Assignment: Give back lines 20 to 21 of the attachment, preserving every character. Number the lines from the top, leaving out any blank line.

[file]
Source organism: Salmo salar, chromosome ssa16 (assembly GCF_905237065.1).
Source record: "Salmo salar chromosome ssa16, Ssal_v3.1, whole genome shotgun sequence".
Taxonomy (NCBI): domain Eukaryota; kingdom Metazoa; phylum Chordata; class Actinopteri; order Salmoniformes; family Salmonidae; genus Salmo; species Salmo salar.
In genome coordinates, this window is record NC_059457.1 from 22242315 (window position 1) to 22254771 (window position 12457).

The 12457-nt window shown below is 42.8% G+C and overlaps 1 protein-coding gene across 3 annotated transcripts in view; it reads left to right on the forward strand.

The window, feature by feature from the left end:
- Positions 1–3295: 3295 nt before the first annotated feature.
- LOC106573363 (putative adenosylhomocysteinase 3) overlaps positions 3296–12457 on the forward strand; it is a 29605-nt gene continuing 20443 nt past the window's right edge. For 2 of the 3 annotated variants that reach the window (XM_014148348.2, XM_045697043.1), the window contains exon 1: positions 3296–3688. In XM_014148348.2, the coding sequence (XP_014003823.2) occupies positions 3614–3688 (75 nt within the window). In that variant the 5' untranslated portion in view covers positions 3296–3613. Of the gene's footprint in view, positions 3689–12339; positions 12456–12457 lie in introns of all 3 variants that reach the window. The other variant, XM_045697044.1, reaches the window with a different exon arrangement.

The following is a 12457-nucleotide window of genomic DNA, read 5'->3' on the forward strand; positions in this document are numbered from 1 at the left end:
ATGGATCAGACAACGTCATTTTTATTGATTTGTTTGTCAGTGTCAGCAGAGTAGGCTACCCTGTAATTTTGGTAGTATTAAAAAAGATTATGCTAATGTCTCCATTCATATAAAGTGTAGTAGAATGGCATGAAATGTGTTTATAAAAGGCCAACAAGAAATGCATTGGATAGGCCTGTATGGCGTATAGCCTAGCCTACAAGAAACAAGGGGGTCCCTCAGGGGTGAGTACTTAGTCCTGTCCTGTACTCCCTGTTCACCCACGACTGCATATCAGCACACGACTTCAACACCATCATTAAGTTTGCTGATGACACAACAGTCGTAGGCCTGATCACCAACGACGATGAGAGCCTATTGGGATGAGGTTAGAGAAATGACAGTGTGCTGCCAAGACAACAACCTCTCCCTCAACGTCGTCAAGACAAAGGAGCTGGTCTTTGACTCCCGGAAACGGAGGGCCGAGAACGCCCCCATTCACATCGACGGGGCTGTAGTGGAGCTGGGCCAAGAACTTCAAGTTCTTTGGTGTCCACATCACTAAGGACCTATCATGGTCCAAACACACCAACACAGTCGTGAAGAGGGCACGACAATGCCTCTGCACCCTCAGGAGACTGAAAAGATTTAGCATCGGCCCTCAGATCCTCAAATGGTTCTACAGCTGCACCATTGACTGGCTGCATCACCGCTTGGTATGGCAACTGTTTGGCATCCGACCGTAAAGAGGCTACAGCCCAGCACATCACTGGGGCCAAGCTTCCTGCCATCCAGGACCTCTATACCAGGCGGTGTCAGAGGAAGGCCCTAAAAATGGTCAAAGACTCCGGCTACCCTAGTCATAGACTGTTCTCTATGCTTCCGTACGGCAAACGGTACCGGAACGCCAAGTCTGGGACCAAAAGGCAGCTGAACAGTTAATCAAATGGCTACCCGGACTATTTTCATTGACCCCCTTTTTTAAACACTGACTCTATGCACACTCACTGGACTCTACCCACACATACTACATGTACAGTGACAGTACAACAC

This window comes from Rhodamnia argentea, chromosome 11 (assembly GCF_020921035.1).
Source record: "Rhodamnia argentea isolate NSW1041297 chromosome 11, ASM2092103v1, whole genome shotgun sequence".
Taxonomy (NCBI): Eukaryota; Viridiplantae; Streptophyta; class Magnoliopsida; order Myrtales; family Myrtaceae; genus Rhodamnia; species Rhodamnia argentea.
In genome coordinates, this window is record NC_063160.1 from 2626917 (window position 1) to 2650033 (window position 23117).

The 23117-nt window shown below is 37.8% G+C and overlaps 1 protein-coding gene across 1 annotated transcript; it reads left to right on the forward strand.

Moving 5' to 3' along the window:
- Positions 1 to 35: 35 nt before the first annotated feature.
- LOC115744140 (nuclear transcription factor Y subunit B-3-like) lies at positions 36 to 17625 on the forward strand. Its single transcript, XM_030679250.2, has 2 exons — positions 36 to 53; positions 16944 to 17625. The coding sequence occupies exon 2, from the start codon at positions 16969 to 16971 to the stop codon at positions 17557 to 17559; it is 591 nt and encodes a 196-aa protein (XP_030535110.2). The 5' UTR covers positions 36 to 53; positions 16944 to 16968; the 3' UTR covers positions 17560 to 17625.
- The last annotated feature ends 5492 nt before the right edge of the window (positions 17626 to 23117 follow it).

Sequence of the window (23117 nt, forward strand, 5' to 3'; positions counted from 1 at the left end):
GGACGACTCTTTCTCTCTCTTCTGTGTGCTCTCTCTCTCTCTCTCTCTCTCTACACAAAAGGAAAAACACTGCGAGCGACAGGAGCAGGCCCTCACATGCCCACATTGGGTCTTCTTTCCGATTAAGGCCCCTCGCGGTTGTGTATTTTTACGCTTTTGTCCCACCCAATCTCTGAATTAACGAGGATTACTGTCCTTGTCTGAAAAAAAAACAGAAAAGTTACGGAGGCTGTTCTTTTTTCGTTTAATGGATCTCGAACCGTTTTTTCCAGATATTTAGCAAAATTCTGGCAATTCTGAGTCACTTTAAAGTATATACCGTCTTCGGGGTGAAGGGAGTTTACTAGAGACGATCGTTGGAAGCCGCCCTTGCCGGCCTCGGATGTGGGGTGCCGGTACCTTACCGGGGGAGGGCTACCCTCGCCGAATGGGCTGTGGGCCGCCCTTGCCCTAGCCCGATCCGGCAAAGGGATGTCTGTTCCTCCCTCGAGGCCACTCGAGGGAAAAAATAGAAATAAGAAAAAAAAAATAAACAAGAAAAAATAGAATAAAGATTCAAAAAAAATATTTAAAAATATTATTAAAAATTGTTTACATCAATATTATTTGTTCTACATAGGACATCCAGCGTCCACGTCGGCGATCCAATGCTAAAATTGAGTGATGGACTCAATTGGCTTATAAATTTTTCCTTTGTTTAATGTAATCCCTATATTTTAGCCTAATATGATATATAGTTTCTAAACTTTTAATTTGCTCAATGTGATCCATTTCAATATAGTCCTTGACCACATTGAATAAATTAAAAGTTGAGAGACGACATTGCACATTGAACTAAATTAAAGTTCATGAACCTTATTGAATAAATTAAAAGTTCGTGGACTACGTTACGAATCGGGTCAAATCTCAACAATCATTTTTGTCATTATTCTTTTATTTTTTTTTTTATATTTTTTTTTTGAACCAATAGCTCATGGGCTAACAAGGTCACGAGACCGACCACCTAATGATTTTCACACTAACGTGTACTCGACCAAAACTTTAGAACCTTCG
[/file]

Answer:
Sequence of the window (23117 nt, forward strand, 5' to 3'; positions counted from 1 at the left end):
GGACGACTCTTTCTCTCTCTTCTGTGTGCTCTCTCTCTCTCTCTCTCTCTCTACACAAAAGGAAAAACACTGCGAGCGACAGGAGCAGGCCCTCACATGCCCACATTGGGTCTTCTTTCCGATTAAGGCCCCTCGCGGTTGTGTATTTTTACGCTTTTGTCCCACCCAATCTCTGAATTAACGAGGATTACTGTCCTTGTCTGAAAAAAAAACAGAAAAGTTACGGAGGCTGTTCTTTTTTCGTTTAATGGATCTCGAACCGTTTTTTCCAGATATTTAGCAAAATTCTGGCAATTCTGAGTCACTTTAAAGTATATACCGTCTTCGGGGTGAAGGGAGTTTACTAGAGACGATCGTTGGAAGCCGCCCTTGCCGGCCTCGGATGTGGGGTGCCGGTACCTTACCGGGGGAGGGCTACCCTCGCCGAATGGGCTGTGGGCCGCCCTTGCCCTAGCCCGATCCGGCAAAGGGATGTCTGTTCCTCCCTCGAGGCCACTCGAGGGAAAAAATAGAAATAAGAAAAAAAAAATAAACAAGAAAAAATAGAATAAAGATTCAAAAAAAATATTTAAAAATATTATTAAAAATTGTTTACATCAATATTATTTGTTCTACATAGGACATCCAGCGTCCACGTCGGCGATCCAATGCTAAAATTGAGTGATGGACTCAATTGGCTTATAAATTTTTCCTTTGTTTAATGTAATCCCTATATTTTAGCCTAATATGATATATAGTTTCTAAACTTTTAATTTGCTCAATGTGATCCATTTCAATATAGTCCTTGACCACATTGAATAAATTAAAAGTTGAGAGACGACATTGCACATTGAACTAAATTAAAGTTCATGAACCTTATTGAATAAATTAAAAGTTCGTGGACTACGTTACGAATCGGGTCAAATCTCAACAATCATTTTTGTCATTATTCTTTTATTTTTTTTTTTATATTTTTTTTTTGAACCAATAGCTCATGGGCTAACAAGGTCACGAGACCGACCACCTAATGATTTTCACACTAACGTGTACTCGACCAAAACTTTAGAACCTTCG